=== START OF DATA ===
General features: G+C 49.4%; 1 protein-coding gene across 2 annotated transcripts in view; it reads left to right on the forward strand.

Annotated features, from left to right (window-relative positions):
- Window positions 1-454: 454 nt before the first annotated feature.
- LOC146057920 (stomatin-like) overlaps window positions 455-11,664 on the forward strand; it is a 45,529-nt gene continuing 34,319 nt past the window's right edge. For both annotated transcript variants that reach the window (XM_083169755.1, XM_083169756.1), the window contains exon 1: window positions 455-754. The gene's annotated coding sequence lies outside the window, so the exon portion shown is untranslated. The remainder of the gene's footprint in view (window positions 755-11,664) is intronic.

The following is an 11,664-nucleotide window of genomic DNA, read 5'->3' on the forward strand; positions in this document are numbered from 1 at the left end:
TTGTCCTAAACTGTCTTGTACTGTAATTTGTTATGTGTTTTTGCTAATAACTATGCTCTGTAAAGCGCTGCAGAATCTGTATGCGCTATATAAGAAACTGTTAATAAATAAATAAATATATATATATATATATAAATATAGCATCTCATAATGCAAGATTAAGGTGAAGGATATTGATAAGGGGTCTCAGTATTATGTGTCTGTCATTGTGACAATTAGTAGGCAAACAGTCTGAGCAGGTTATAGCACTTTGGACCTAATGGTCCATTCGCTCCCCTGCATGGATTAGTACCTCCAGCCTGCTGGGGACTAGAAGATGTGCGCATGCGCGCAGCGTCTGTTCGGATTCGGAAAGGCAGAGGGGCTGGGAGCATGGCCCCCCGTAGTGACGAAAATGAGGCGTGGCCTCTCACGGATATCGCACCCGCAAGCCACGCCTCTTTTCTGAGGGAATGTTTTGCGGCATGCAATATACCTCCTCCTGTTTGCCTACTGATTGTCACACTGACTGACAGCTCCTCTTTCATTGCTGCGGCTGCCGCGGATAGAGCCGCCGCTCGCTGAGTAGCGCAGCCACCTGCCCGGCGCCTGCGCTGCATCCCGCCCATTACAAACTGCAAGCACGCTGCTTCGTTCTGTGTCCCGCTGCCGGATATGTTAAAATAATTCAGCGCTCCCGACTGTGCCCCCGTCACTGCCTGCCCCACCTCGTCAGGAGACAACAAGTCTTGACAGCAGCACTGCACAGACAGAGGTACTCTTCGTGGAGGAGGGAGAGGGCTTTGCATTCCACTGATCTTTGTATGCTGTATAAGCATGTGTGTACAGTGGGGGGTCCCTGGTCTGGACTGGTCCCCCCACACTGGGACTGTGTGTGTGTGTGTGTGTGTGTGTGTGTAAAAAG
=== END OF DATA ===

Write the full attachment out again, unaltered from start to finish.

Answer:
General features: G+C 49.4%; 1 protein-coding gene across 2 annotated transcripts in view; it reads left to right on the forward strand.

Annotated features, from left to right (window-relative positions):
- Window positions 1-454: 454 nt before the first annotated feature.
- LOC146057920 (stomatin-like) overlaps window positions 455-11,664 on the forward strand; it is a 45,529-nt gene continuing 34,319 nt past the window's right edge. For both annotated transcript variants that reach the window (XM_083169755.1, XM_083169756.1), the window contains exon 1: window positions 455-754. The gene's annotated coding sequence lies outside the window, so the exon portion shown is untranslated. The remainder of the gene's footprint in view (window positions 755-11,664) is intronic.

The following is an 11,664-nucleotide window of genomic DNA, read 5'->3' on the forward strand; positions in this document are numbered from 1 at the left end:
TTGTCCTAAACTGTCTTGTACTGTAATTTGTTATGTGTTTTTGCTAATAACTATGCTCTGTAAAGCGCTGCAGAATCTGTATGCGCTATATAAGAAACTGTTAATAAATAAATAAATATATATATATATATATAAATATAGCATCTCATAATGCAAGATTAAGGTGAAGGATATTGATAAGGGGTCTCAGTATTATGTGTCTGTCATTGTGACAATTAGTAGGCAAACAGTCTGAGCAGGTTATAGCACTTTGGACCTAATGGTCCATTCGCTCCCCTGCATGGATTAGTACCTCCAGCCTGCTGGGGACTAGAAGATGTGCGCATGCGCGCAGCGTCTGTTCGGATTCGGAAAGGCAGAGGGGCTGGGAGCATGGCCCCCCGTAGTGACGAAAATGAGGCGTGGCCTCTCACGGATATCGCACCCGCAAGCCACGCCTCTTTTCTGAGGGAATGTTTTGCGGCATGCAATATACCTCCTCCTGTTTGCCTACTGATTGTCACACTGACTGACAGCTCCTCTTTCATTGCTGCGGCTGCCGCGGATAGAGCCGCCGCTCGCTGAGTAGCGCAGCCACCTGCCCGGCGCCTGCGCTGCATCCCGCCCATTACAAACTGCAAGCACGCTGCTTCGTTCTGTGTCCCGCTGCCGGATATGTTAAAATAATTCAGCGCTCCCGACTGTGCCCCCGTCACTGCCTGCCCCACCTCGTCAGGAGACAACAAGTCTTGACAGCAGCACTGCACAGACAGAGGTACTCTTCGTGGAGGAGGGAGAGGGCTTTGCATTCCACTGATCTTTGTATGCTGTATAAGCATGTGTGTACAGTGGGGGGTCCCTGGTCTGGACTGGTCCCCCCACACTGGGACTGTGTGTGTGTGTGTGTGTGTGTGTGTGTAAAAAG